The Audio-Technica ATR2100 is one of the most affordable USB microphones which makes it a top choice for many podcasters. It has a smooth, extended frequency response that’s suited for home studio recording and field recording. This is one the few USB mics that also offers XLR connectivity. We recommend this microphone podcasters who aren’t ready to commit to spending a lot of money.

  • Frequency Response: 50Hz-15kHz
  • Microphone Type: Dynamic
  • Polar Pattern: Cardioid
  • Address Style: Front

Under $200: Blue Yeti Studio USB Microphone – $149

Blue Yeti Studio USB Microphone

While we wouldn’t normally recommend a condenser microphone for new podcasters, they can work if you have a quiet recording space. We like that the Blue Yeti allows you to record in multiple polar patterns and the frequency range expands further than many other microphones at this price point. The cardioid setting is right for most podcast recordings, but feel free to play around with the figure-8, omni, and stereo polar patterns. 

  • Frequency Response: 20Hz-20kHz
  • Microphone Type: Condenser
  • Polar Pattern: Cardioid, Figure-8, Omni, Stereo
  • Address Style: Side

Under $300: Rode Podcaster USB Microphone – $229

Rode Podcaster USB Microphone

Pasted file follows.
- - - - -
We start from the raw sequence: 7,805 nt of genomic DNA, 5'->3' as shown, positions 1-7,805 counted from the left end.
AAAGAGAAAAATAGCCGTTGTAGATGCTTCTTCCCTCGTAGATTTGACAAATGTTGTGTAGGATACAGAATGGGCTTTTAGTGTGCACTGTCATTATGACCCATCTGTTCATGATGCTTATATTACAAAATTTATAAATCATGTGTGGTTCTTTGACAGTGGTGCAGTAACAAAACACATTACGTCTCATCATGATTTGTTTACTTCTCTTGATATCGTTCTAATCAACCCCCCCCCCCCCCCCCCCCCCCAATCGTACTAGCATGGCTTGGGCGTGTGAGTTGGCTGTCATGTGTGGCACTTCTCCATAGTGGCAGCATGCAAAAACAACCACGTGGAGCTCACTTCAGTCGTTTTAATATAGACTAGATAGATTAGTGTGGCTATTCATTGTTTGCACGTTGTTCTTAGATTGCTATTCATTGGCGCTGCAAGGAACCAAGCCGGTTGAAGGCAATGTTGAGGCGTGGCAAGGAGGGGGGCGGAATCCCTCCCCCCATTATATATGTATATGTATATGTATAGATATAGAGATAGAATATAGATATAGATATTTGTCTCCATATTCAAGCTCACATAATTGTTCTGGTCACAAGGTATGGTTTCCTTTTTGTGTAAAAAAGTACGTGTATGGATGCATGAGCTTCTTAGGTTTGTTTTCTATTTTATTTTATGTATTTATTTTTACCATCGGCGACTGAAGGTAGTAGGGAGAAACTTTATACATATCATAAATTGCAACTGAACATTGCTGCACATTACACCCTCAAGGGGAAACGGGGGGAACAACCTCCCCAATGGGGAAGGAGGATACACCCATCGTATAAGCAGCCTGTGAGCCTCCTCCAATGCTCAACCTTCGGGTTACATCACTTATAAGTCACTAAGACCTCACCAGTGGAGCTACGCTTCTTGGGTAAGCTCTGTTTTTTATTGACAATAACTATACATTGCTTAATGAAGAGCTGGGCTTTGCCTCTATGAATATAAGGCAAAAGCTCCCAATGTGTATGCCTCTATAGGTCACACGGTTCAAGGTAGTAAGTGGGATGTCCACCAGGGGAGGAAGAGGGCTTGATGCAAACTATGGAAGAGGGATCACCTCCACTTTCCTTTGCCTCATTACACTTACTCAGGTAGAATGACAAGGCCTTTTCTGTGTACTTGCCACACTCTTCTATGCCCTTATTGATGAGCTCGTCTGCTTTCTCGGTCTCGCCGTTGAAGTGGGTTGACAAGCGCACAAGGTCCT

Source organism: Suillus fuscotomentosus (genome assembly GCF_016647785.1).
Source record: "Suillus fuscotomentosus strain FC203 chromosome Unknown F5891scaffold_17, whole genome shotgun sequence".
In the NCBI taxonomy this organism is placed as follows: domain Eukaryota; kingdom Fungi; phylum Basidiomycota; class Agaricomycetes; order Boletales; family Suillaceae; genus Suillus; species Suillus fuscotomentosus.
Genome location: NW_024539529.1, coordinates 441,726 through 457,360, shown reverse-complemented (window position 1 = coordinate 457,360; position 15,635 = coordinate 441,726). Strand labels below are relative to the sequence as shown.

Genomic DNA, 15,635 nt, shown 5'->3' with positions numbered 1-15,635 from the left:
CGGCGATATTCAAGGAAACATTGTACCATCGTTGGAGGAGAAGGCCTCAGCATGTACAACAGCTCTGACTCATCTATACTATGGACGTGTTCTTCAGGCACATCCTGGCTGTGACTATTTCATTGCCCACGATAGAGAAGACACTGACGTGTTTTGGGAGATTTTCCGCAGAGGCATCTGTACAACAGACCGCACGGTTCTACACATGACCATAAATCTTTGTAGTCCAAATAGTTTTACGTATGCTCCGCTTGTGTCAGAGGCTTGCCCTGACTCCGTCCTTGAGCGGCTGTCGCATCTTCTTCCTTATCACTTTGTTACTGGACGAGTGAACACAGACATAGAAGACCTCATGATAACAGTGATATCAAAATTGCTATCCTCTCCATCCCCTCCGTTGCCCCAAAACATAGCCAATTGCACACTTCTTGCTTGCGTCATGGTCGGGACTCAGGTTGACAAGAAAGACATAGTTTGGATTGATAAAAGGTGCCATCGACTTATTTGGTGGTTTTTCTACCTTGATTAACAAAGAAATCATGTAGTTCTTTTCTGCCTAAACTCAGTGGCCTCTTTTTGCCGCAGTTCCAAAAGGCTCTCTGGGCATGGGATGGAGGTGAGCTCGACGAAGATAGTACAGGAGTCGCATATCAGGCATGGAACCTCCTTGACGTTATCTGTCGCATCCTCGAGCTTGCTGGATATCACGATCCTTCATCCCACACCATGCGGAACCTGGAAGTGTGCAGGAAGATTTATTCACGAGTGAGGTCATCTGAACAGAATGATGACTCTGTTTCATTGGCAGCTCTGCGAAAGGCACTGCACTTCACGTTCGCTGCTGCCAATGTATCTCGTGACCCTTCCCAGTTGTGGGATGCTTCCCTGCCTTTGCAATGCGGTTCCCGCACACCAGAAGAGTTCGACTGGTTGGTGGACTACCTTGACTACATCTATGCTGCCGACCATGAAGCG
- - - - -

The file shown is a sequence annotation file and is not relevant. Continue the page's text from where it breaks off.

The Rode Podcaster is similar to the other dynamic microphones on this list, but it comes with a couple features that make it worth the bigger price tag. We like that it has a built in windscreen, headphone jack, and that it’s designed specifically for broadcast applications. Some people report that it sounds a bit harsh with boosted high end sound, but you’ll have to try it with your own voice to see how it sounds. 

  • Frequency Response: 40z – 14kHz
  • Microphone Type: Dynamic
  • Polar Pattern: Cardioid
  • Address Style: Front

Under $400: Sennheiser MK 4 Digital Microphone – $399

Sennheiser MK 4 Digital usb microphone

This microphone lives up the Sennheiser quality we’ve come to expect. The ton and clarity is superb. It’s portable and connects to every iOS device, which makes it great for cramped recording studios or podcasting out in the world. 

  • Frequency Response: 20Hz-20kHz
  • Microphone Type: Condenser
  • Polar Pattern: Cardioid
  • Address Style: Side

Summary

As you can see, when it comes to USB microphones and XLR microphones have benefits and drawbacks, but there are plenty of options. You shouldn’t have any trouble choosing one that’s right for your needs. 

We strongly recommend choosing one from our list as we know they’re each great for podcasting. If you aren’t sure which is right for you, drop a comment here and we’ll do our best to make a recommendation. 

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2 Replies to “A Ranking Of The Best XLR And USB Microphones For Podcasters”

  1. Hi there,

    Can you recommend a USB mic that’s good for traveling?

    Reply

    1. Hi Kit,

      Denise from Castos here. Two good USB mic options for travel are ATR2100-USB and Samson Q2U which is slightly more affordable.

      Another option if you’re consistently recording on the go is recording with your cellphone. We’re partial to using a iRig Mic Lav with BossJock Studio to capture the audio. We talk about this set up a bit more here: https://castos.com/podcast/how-to-record-a-podcast-with-an-iphone/

      Reply